> Contact: Adlai J. Amor at (1-202) 729 7736) or email:<firstname.lastname@example.org>
> WASHINGTON, DC, September 20, 2000 - A new report released today by the
> World Resources Institute (WRI) reveals that the total output of wastes and
> pollutants in Austria, Germany, Japan, the Netherlands, and the USA has
> increased by as much as 28 percent since 1975 despite their increasing
> efficiency in using natural resources.
> The report also reveals that from one-half to three-quarters of the annual
> resource inputs used in these five countries are returned to the
> environment as wastes within one year.
> "The resource efficiency gains brought about by the rise of e-commerce and
> the shift from heavy industries toward knowledge- and service-based
> industries have been more than offset by the tremendous scale of economic
> growth and consumer choices that favor energy- and material -intensive
> lifestyles," said Emily Matthews of WRI and lead author of The Weight of
> Nations: Material Outflows from Industrial Economies.
> She added that by its very nature, economic growth poses a fundamental
> challenge to the environment's capacity to provide sufficient resources and
> absorb wastes without serious degradation. "Better government policies and
> savvy management practices on the part of industry can help to break the
> link between economic growth and resource consumption and waste," Matthews
> The study was carried out by a team of researchers from Austria's Institute
> of Interdisciplinary Studies of Austrian Universities, Germany's Wuppertal
> Institute, Japan's National Institute for Environmental Studies, The
> Netherlands' Centre of Environmental Science at Leiden University and the
> World Resources Institute.
> The researchers documented the flow of raw materials -- including minerals,
> fossil fuels, timber, and other agricultural products - in Austria,
> Germany, Japan, The Netherlands, and the United States. These accounts of
> the complete "materials cycle" or the flow of raw materials through the
> processes of extraction, production, use, and disposal can be evaluated
> alongside traditional monetary indicators, such as gross domestic product
> (GDP), to measure the materials intensity of a country. The higher the
> number of goods produced per unit of raw material or energy input, or waste
> output, the more efficient a country is in using its resources.
> The report concludes that standard economic indicators alone, such as the
> GDP, are insufficient for evaluating the true state of global economies.
> Such indicators, the authors write, neglect to consider whether or not
> countries make efficient and sustainable use of the natural resource base
> upon which their economies depend.
> "Not only does such inefficiency strain the capacity of air, soil, and
> water to absorb such waste, but it's also poor business practice," said
> Matthews. "Why continue to waste expensive raw materials when becoming more
> resource-efficient can increase companies' profit margins and also protect
> the environment?"
> The researchers also found that even though many countries have been
> successful in regulating some of the most hazardous wastes, such as lead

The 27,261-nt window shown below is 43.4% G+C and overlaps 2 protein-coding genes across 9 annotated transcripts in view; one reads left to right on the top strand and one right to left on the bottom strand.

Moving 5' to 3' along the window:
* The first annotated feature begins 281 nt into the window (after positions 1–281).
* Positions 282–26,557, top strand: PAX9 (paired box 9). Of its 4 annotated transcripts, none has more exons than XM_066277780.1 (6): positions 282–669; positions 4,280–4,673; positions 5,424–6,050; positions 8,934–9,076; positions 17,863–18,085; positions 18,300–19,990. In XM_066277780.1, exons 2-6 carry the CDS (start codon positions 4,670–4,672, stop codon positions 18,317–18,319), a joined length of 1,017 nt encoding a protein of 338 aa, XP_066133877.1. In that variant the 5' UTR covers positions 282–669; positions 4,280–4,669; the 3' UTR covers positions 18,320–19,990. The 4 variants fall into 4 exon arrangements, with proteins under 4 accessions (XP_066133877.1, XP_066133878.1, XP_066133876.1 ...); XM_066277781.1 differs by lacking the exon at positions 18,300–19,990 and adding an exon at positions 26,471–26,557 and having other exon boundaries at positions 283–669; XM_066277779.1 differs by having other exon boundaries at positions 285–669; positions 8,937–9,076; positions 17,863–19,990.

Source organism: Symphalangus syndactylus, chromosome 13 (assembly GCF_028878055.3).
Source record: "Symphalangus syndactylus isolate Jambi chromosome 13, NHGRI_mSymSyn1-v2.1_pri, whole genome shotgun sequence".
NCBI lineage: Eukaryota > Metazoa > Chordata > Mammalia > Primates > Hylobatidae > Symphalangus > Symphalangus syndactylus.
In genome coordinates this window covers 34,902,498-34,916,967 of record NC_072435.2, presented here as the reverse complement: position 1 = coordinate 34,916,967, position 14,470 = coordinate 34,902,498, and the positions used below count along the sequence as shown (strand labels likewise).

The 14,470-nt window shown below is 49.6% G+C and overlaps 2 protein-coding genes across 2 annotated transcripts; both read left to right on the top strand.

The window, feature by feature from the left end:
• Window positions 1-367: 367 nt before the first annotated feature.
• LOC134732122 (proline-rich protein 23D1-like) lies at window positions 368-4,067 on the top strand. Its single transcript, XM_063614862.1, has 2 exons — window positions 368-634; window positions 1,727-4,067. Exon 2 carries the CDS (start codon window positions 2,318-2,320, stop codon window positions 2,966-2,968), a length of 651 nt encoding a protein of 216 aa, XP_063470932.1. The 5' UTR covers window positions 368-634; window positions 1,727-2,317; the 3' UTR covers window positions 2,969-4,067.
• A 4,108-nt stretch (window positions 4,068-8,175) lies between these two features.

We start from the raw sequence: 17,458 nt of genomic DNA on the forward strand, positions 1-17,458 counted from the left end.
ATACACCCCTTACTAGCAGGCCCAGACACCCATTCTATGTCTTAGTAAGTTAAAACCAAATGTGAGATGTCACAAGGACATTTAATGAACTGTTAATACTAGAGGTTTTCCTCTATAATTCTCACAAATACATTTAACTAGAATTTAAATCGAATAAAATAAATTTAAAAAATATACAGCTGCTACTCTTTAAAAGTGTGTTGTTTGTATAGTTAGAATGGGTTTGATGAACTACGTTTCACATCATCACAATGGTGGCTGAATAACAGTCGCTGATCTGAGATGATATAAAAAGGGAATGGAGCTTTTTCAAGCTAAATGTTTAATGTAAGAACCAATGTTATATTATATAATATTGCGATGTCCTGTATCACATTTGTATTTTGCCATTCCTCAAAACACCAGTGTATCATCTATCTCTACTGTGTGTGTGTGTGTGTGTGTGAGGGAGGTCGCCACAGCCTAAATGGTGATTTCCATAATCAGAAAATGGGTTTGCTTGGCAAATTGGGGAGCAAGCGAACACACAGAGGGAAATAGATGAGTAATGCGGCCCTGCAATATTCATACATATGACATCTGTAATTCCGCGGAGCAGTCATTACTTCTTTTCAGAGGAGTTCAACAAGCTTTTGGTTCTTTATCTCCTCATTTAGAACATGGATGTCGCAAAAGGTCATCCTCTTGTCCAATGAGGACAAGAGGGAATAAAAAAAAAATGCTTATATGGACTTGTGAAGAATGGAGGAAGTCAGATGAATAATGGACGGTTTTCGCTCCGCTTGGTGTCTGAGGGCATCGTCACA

> and sulfur, outputs of many potentially harmful materials, such as arsenic,
> continue to increase. The authors argue that this lack of control is
> largely due to the fact that such emissions often occur at the extraction,
> use, or disposal phases of the material cycle, instead of the more
> regulated production phase.
> They conclude that national accounts tracking the entire material cycle
> would provide policy-makers, industry leaders, and the public at large with
> more comprehensive information on the extraction, use, and disposal of such
> potentially dangerous wastes. "We must understand the entire materials
> cycle, since neither governments nor industries can effectively manage what
> they don't measure," said Matthews.
> The report confirms that the extraction and use of fossil energy resources
> dominated output flows in all five countries. It shows that, excluding
> "hidden" waste flows, carbon dioxide emissions account for more than 80
> percent, by weight, of total waste flows in the countries studied. "The
> atmosphere is by far the biggest dumping ground for industrial wastes,"
> said Matthews.
> There are positive trends, however. The study found that quantities of
> solid wastes sent to landfills have stabilized or declined in some study
> countries by 30 percent or more. Such reductions have been achieved, in
> part, through increased recycling efforts.
> Yet, the authors conclude, developing countries can be expected to attain
> roughly the same high level of materials-intensity as the industrialized
> countries. "Only if the level of materials intensity at which
> industrialized and developing counties eventually converge is substantially
> below that found in industrialized countries today can there be hope of
> mitigating global environmental problems and sustainably supporting the
> world's growing population," said Matthews.
> She added that the establishment of national materials flow accounts and
> efforts on the part of industry and citizens at genuine dematerialization
> should have a strong claim on the policy, business, and human development
> The World Resources Institute (WRI) is a Washington, DC-based center for
> research that provides objective information and practical proposals for
> change to foster environmentally sound and sustainable development. WRI
> works with institutions in more than 50 countries to bring the insights of
> scientific research, economic analyses and practical experience to
> political, business and nongovernmental organizations around the world. For
> more information, visit WRI's website at: http://www.wri.org/wri
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